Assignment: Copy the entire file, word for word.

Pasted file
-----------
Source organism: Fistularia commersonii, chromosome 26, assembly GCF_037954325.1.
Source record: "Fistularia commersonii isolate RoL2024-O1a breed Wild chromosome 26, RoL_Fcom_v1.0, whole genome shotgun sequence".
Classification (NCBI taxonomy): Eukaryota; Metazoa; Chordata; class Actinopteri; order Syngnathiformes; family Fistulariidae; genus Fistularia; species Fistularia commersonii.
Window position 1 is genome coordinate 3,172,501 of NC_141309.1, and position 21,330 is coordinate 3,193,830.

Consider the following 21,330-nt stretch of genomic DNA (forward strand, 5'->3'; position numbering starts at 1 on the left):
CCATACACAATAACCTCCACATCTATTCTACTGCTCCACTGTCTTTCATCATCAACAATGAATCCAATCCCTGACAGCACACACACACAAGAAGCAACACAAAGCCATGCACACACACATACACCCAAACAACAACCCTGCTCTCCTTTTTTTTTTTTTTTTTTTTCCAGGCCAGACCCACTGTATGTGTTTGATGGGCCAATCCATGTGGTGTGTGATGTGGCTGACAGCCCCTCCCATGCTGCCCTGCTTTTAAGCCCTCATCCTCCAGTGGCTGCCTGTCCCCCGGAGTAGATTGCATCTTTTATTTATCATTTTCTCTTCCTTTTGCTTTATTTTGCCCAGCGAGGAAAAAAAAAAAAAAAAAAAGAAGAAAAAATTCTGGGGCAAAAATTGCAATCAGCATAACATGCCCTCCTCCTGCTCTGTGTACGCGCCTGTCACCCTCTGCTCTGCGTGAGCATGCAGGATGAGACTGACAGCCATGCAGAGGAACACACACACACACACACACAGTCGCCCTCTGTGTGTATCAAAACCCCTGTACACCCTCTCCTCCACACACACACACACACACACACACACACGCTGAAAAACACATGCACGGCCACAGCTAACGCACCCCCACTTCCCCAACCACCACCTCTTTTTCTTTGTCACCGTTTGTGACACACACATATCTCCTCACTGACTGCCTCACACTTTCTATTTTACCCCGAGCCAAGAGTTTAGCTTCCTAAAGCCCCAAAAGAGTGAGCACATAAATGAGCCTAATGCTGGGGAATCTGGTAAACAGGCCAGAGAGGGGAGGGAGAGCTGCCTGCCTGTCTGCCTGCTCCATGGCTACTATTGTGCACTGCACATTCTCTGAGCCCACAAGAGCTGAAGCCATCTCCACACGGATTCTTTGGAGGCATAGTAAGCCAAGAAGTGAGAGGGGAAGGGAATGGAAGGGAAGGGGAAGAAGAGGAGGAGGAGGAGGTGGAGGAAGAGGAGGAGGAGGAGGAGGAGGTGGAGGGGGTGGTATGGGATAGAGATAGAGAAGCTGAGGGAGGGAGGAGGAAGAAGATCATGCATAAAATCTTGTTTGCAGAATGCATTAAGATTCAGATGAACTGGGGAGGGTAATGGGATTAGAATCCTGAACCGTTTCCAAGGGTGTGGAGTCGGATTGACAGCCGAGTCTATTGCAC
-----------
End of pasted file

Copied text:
Source organism: Fistularia commersonii, chromosome 26, assembly GCF_037954325.1.
Source record: "Fistularia commersonii isolate RoL2024-O1a breed Wild chromosome 26, RoL_Fcom_v1.0, whole genome shotgun sequence".
Classification (NCBI taxonomy): Eukaryota; Metazoa; Chordata; class Actinopteri; order Syngnathiformes; family Fistulariidae; genus Fistularia; species Fistularia commersonii.
Window position 1 is genome coordinate 3,172,501 of NC_141309.1, and position 21,330 is coordinate 3,193,830.

Consider the following 21,330-nt stretch of genomic DNA (forward strand, 5'->3'; position numbering starts at 1 on the left):
CCATACACAATAACCTCCACATCTATTCTACTGCTCCACTGTCTTTCATCATCAACAATGAATCCAATCCCTGACAGCACACACACACAAGAAGCAACACAAAGCCATGCACACACACATACACCCAAACAACAACCCTGCTCTCCTTTTTTTTTTTTTTTTTTTTCCAGGCCAGACCCACTGTATGTGTTTGATGGGCCAATCCATGTGGTGTGTGATGTGGCTGACAGCCCCTCCCATGCTGCCCTGCTTTTAAGCCCTCATCCTCCAGTGGCTGCCTGTCCCCCGGAGTAGATTGCATCTTTTATTTATCATTTTCTCTTCCTTTTGCTTTATTTTGCCCAGCGAGGAAAAAAAAAAAAAAAAAAAGAAGAAAAAATTCTGGGGCAAAAATTGCAATCAGCATAACATGCCCTCCTCCTGCTCTGTGTACGCGCCTGTCACCCTCTGCTCTGCGTGAGCATGCAGGATGAGACTGACAGCCATGCAGAGGAACACACACACACACACACACAGTCGCCCTCTGTGTGTATCAAAACCCCTGTACACCCTCTCCTCCACACACACACACACACACACACACACACGCTGAAAAACACATGCACGGCCACAGCTAACGCACCCCCACTTCCCCAACCACCACCTCTTTTTCTTTGTCACCGTTTGTGACACACACATATCTCCTCACTGACTGCCTCACACTTTCTATTTTACCCCGAGCCAAGAGTTTAGCTTCCTAAAGCCCCAAAAGAGTGAGCACATAAATGAGCCTAATGCTGGGGAATCTGGTAAACAGGCCAGAGAGGGGAGGGAGAGCTGCCTGCCTGTCTGCCTGCTCCATGGCTACTATTGTGCACTGCACATTCTCTGAGCCCACAAGAGCTGAAGCCATCTCCACACGGATTCTTTGGAGGCATAGTAAGCCAAGAAGTGAGAGGGGAAGGGAATGGAAGGGAAGGGGAAGAAGAGGAGGAGGAGGAGGTGGAGGAAGAGGAGGAGGAGGAGGAGGAGGTGGAGGGGGTGGTATGGGATAGAGATAGAGAAGCTGAGGGAGGGAGGAGGAAGAAGATCATGCATAAAATCTTGTTTGCAGAATGCATTAAGATTCAGATGAACTGGGGAGGGTAATGGGATTAGAATCCTGAACCGTTTCCAAGGGTGTGGAGTCGGATTGACAGCCGAGTCTATTGCAC